Convolutional Neural Networks
Image breakdown is what computers do to make sense of images. This requires taking each pixel inn an image and using color scale value to create an array. In the case of black and white images each pixel is given a value of 0 to 255 (255 representing white, 0 being black and everything in between being grey). For a colored image, we form 3-dimensional array with a red, green, and blue layer with each layer having its own specific value between 0 to 255.
A trivial example, like the one shown below will help us understand why computers break information down this way.
Here we have 0 representing white and 1 black, giving us the following array. We could then tell the computer, “Hey when you see this array is an image it means someone is smiling”. This is called feature detection. Using information, we gathered from training, we search for these features in images to try and detect whether the target feature is present or not.
Essentially it is the combined integration of two functions. With on function modifying the shape of the other, as seen below.
So, convolution start by having two arrays. The first is the image array and the second being the Feature Detector Array (usually 3x3 matrix but it can be any size really) (other names: Kernel or Filter). The x in the circle signifies the convolution operation.
On an intuitive level how, it works is by placing the feature detector over the input image and moving left to right, top to bottom. Each respected value is (top left on the area of the Input image that we are currently looking at and top left on Feature Detector) are multiplied together and then added up. The result is recorded onto the Feature Map.
The step at we move is called a stride. In this case we have a stride of 1 pixel.
The Feature Map (or Convolved Feature / Activation Map). You can think of the feature map as a compressed version of the image. This compression makes it much easier to do calculations on the feature map later. Here we had a stride of 1, by having a lot of strides we further compress in the image increasing process speed but also reducing the amount of data in the image. The reduction in data however is not completely bad, since remember we only care about the detection of important features. The rest of the image is essentially meaningless. The Feature Map helps us preserve this important data. By applying more and more Feature Detectors on a certain input image we create a set of Feature Maps called the Convolutional Layer.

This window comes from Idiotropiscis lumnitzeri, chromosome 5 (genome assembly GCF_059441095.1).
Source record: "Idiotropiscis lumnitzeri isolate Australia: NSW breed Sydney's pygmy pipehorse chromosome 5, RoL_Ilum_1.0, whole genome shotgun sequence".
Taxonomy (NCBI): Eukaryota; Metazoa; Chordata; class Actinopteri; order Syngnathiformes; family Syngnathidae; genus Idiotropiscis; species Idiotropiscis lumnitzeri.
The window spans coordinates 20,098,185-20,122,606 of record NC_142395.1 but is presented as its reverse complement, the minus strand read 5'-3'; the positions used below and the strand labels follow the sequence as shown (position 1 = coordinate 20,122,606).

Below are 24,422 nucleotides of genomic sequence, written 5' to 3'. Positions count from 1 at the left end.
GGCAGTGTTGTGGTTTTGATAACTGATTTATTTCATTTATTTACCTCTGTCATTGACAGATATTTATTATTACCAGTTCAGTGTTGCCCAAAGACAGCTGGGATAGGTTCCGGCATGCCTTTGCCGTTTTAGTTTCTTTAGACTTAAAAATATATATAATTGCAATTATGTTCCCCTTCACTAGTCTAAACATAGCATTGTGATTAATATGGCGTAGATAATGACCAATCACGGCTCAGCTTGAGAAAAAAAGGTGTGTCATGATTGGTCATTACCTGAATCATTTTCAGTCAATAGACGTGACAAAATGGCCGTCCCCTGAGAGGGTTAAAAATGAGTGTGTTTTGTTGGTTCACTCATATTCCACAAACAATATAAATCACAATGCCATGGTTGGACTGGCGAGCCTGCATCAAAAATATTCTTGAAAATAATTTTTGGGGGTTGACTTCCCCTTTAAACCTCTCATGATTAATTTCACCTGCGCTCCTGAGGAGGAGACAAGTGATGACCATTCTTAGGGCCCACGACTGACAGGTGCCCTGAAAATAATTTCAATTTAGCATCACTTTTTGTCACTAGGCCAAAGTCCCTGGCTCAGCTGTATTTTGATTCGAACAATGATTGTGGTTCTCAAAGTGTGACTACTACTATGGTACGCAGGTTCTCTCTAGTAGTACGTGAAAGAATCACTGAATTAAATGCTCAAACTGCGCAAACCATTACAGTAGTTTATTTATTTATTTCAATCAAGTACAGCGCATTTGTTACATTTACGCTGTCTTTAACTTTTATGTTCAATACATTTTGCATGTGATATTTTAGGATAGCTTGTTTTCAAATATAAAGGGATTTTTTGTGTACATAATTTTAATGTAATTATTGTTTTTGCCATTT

ReLU Layer (Rectified Linear Units Layer)
This is the application of the Rectifier function on the Convolutional Layer. The reason we want to do this is because we want to increase non-linearity in our convolutional neural network, since images are highly non-linear, and we want this feature to be preserved when processing it. When building our Convolutional Layer we risk the potential for linearity, the Rectifier Function acts as a filter to ensure this does not happen.
[Delving Deep into Rectifiers: Surpassing Human-Level Performance on ImageNet Classification] (https://arxiv.org/pdf/1502.01852.pdf)
Spatial Variance – The neural network should not take into consideration if features are closer together, further apart, stretched, squished, etc relative to each other.
How Max pooling works:
We take our Feature Map and looking at a subsection of the Feature Map we take the largest value from that subsection and use it to generate a new array called Pooled Feature Map.
Move the subsection by a certain stride, here it’s 2.
Repeat until the Pooled Feature Map is created.
What does this do:
- Further removes unnecessary data (reducing size, in this case 75%)
- By taking the max value, we account for distortions, by a certain degree.
- Preserves most necessary features
- Prevents overfitting.
Flattening is simply just converting our 2d array into a one-dimensional array, by taking each value row by row.
This is then going to be used as individual inputs when we process it through our artificial neural network.
So once all the previous steps are complete we add the backbone which is the artificial neural network. We know from previously that our flattened input layer already has enough distinct feature detections to do an accurate job of classifying a new image but with an ANN we could do far better. The ANN can be used to combine attributes or even find new attributes present in images to further predict whether an image is whatever we’re looking for. This happens by modifying the feature detector as well as weights on the ANN.
A fully connected layer is essentially just a hidden layer that is fully connected to every input layer.
So, in reality when trying to get prediction values for two or more classifications, there is no way for the two output layers to know what the value of the other neuron so that the summation of their values adds up to one. Obviously, this is important because we don’t want our prediction to say that there is a 0.9 probability value that the image is a dog and 0.8 value that it’s a cat. To get around this issue we use the softmax function.
What the softmax function does is that it will convert the value predictions to be between 0 and 1.
Cross Entropy Function
A cross entropy function is used in a similar manner as the cost function used in ANN’s, and is called the Loss Function. The goal being to minimize this value to maximize performance.
Here on the right side is the two classifications (1 = Dog and 0 = Cat).
Another Example looking at two competing neural networks
Here we see that NN1 outperforms NN2 much more and looking at the Cross-Entropy values we see that the value for NN1 is much lower.